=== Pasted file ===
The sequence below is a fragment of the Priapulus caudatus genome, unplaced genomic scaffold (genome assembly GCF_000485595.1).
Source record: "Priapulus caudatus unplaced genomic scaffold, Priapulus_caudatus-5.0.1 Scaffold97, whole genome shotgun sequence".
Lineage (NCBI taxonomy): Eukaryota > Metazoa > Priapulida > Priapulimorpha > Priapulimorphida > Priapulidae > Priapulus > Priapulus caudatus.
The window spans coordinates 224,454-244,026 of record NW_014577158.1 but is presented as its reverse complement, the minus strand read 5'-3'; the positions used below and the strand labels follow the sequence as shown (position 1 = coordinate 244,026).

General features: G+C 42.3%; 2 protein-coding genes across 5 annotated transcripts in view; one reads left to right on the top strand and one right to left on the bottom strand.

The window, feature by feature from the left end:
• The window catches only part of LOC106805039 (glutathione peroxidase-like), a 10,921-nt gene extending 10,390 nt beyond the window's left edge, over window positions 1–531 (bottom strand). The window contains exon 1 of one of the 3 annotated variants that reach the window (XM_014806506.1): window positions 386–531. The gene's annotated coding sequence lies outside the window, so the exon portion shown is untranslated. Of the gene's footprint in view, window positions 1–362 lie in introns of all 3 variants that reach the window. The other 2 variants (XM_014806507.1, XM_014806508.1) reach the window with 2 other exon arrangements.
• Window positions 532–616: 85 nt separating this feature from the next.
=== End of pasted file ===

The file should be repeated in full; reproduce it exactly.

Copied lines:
The sequence below is a fragment of the Priapulus caudatus genome, unplaced genomic scaffold (genome assembly GCF_000485595.1).
Source record: "Priapulus caudatus unplaced genomic scaffold, Priapulus_caudatus-5.0.1 Scaffold97, whole genome shotgun sequence".
Lineage (NCBI taxonomy): Eukaryota > Metazoa > Priapulida > Priapulimorpha > Priapulimorphida > Priapulidae > Priapulus > Priapulus caudatus.
The window spans coordinates 224,454-244,026 of record NW_014577158.1 but is presented as its reverse complement, the minus strand read 5'-3'; the positions used below and the strand labels follow the sequence as shown (position 1 = coordinate 244,026).

General features: G+C 42.3%; 2 protein-coding genes across 5 annotated transcripts in view; one reads left to right on the top strand and one right to left on the bottom strand.

The window, feature by feature from the left end:
• The window catches only part of LOC106805039 (glutathione peroxidase-like), a 10,921-nt gene extending 10,390 nt beyond the window's left edge, over window positions 1–531 (bottom strand). The window contains exon 1 of one of the 3 annotated variants that reach the window (XM_014806506.1): window positions 386–531. The gene's annotated coding sequence lies outside the window, so the exon portion shown is untranslated. Of the gene's footprint in view, window positions 1–362 lie in introns of all 3 variants that reach the window. The other 2 variants (XM_014806507.1, XM_014806508.1) reach the window with 2 other exon arrangements.
• Window positions 532–616: 85 nt separating this feature from the next.